We slow down to take a close look at a herd of goat grazing in barren land under blistering sun. Not a patch of green!
‘It’s a cursed place’
“Elections come and go, there is little change on the ground. For ages, we have been grappling with many issues, particularly water-related. If the land has to prosper, we should generate employment. You know, there is not a single factory here. You dig deep almost 1,200 feet, there is no trace of water. Sometimes, I feel this is a cursed place beyond redemption,” says Simha Reddy, who has been running a shop since 1961 at Guluru, a tiny hamlet 10 km from Bagapelli town.
Braving water shortage, inclement weather and scanty rainfall (535 mm a year), farmers here cultivate crops and vegetables, mostly groundnut and beetroot, which require less water. Rain-fed crops like sunflowers are also grown in plenty.
The government is trying to transport treated sewage water from Bengaluru through gigantic pipes to multiple lakes in these villages so that groundwater can be replenished. Ironically, the bulk of these vegetables and produce is sent to Bengaluru and other cities as ‘fresh from the farm’ labels.
Thus, water, or the lack of it, is one of the biggest issues, besides lack of employment, schools and health centres. For sure, geographical limitations aside, Bagepalli is hoping to change its history.
Dr Avulappa wants total revamp
So what does Dr Avulappa have in mind?
“Beyond doubt, Bagepalli needs a total overhaul. Basically, there is no governance at all. Be it roads, connectivity transportation, schools, colleges and hospitals, it’s all in a shambles. We need to set up industrial clusters in three of our taluks to generate employment. It is painful to see women travel 60-70 km daily to work in garment factories while we can set up factories in our backyard. Quality healthcare is a top priority. In Chelur taluk, there is only a primary health centre running with a single doctor. Hospital upgradation is a must. We all tend to ignore, but veterinary hospitals should be a top priority,” Avulappa tells The Federal.
Avulappa says landless farmers have not been allotted land though they had their applications filed almost 30 years ago.
“The situation is so grim that the priority list is endless. In some stretches, there are no roads at all. The main road which you see now was widened during CPI(M)’s tenure years ago. We set up primary schools in every village. Governance has gone for a toss for the last 10 years or so. Anti-incumbency is at its peak,” says Avulappa, who believes CPI(M) is a strong contender to win the seat.
“Yes, we are optimistic due to multiple factors. As I said, anti-incumbency is really high, plus the support of JD(S) surely brings a significant number of votes. More importantly, the party’s base is still intact. In fact, CPI(M) never slipped to the third position (in history); either we won or ended up second,” says the surgeon, wrapping up a quick conversation with The Federal.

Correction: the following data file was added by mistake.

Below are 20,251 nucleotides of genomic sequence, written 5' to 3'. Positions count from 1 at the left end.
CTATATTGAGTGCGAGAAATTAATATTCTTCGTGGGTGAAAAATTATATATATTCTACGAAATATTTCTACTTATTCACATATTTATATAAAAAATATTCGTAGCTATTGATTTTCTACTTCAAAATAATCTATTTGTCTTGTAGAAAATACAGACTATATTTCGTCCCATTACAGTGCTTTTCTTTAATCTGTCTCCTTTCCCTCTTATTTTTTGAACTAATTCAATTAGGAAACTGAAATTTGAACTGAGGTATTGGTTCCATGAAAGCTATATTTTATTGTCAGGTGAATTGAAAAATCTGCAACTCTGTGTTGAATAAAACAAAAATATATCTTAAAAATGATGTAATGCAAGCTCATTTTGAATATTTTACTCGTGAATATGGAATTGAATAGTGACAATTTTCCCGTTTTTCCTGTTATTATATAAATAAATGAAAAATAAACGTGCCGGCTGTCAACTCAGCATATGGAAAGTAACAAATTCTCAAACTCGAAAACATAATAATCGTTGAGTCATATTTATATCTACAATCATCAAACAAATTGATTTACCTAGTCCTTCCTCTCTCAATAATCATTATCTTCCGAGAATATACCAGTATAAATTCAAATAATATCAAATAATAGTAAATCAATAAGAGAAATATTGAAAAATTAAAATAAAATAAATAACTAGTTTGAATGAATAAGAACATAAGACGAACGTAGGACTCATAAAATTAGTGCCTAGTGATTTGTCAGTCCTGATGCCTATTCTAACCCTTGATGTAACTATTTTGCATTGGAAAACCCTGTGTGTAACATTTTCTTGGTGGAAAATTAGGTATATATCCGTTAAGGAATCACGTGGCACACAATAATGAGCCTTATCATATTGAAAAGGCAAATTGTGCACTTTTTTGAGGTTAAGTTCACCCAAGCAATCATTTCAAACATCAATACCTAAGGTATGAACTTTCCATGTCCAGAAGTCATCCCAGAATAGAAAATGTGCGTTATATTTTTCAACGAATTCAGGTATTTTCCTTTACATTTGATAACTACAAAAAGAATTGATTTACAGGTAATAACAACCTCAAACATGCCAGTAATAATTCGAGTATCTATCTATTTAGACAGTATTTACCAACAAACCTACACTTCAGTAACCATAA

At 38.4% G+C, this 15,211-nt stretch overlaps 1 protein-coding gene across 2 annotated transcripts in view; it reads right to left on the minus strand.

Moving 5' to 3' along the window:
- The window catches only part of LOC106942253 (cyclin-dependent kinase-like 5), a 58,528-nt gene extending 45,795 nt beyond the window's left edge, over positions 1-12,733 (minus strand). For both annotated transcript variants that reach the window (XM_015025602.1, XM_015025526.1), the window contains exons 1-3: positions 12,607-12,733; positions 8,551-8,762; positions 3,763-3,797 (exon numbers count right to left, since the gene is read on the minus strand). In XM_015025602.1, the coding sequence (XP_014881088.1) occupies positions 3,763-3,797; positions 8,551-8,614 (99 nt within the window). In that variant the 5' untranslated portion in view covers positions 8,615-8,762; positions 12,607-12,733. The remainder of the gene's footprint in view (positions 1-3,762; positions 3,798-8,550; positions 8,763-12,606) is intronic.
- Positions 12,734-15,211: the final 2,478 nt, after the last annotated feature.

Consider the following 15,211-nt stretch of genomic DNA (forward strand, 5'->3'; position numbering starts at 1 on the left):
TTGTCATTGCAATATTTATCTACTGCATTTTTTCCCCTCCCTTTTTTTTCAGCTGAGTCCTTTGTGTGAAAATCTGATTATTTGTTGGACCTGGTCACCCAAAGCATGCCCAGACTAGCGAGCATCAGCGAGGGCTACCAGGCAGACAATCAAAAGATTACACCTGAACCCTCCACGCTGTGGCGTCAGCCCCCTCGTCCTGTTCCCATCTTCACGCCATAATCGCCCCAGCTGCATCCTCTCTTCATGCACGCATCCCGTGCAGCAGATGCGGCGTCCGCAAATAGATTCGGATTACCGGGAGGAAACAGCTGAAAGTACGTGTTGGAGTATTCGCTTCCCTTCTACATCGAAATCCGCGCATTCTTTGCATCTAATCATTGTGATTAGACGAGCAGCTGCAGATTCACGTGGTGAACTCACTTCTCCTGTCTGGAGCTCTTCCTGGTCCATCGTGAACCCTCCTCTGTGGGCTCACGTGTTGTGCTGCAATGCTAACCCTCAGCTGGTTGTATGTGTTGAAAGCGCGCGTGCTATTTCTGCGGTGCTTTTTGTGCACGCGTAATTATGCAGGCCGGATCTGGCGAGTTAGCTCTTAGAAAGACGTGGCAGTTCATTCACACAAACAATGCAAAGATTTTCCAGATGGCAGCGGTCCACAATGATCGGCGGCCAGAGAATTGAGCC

Left presence in Karnataka
The Left parties, once a major force in some districts of Karnataka, are struggling to stay afloat. As per poll data, the Left managed to garner less than 1 per cent of votes in the 2018 polls. Earlier, the Left used to win regularly in constituencies such as Kolar Gold Field (TS Mani), Rajajinagar(a constituency in the heart of Bangalore from where CPI’s MS Krishnan won twice), and of course Bagapelli.
CPI(M) politburo member and former Kerala education minister MA Baby, who campaigned at Bagepalli, says elections have become a ‘money game’ where smaller parties get stifled.
“The BJP and Congress are pumping in crores during elections. At Bagepalli, we mostly rely on old-style election work by conducting door-to-door visits and short village meetings. Party workers contribute little sums, whatever they can afford. We are confident of winning the constituency,” Baby, who is now in coastal Karnataka for election work, told The Federal.
Bagepalli, a Congress stronghold
Arithmetic and calculations aside, it won’t be easy for the CPM to topple the Congress’ SN Subbareddy, a businessman with over Rs 100 crore in assets, who is now looking for a hattrick in what can be described as a Congress stronghold (eight wins in total).
Also, this is the first time CPI(M) is facing the elections without GV Sreerama Reddy (won in 1994 and 2004. Expelled by the party on disciplinary grounds, Sreerama Reddy, still a towering figure in this part of the state, died in 2021.
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It’s learnt that a group of Sreerama Reddy loyalists might vote for the Congress, which could hamper CPI(M)’s chances.
“At the outset, the numbers favour the Left, but it’s going to be an intense, close fight. In Avulappa, the CPI(M) probably has got the best candidate. Since JD(S) does not have an official candidate, its votes might get split between CPI(M), Congress and even BJP. The caste factor is also at play. It’s going to be one of the closest fights in the district. The BJP too will fancy its chances,” says a Chikkabalapur-based journalist (sought anonymity since he is covering the polls), working with a Kannada newspaper.
The BJP, though traditionally weak, is also looking for a win by fielding C Muniraju, who many believe is a strong candidate. In the Lok Sabha elections, the BJP polled over 45 per cent in the Bagepalli Assembly segment, which should boost the party workers’ morale.
As shopkeeper Simha Reddy asks, are Bagepalli’s fortunes beyond redemption? Can a surgeon heal long-festering wounds? Or is it business as usual? Or will the BJP spring a surprise?
As we drive back, dusk paints the horizon with vibrant colours. Can the Left paint the town red? May 13 will decide.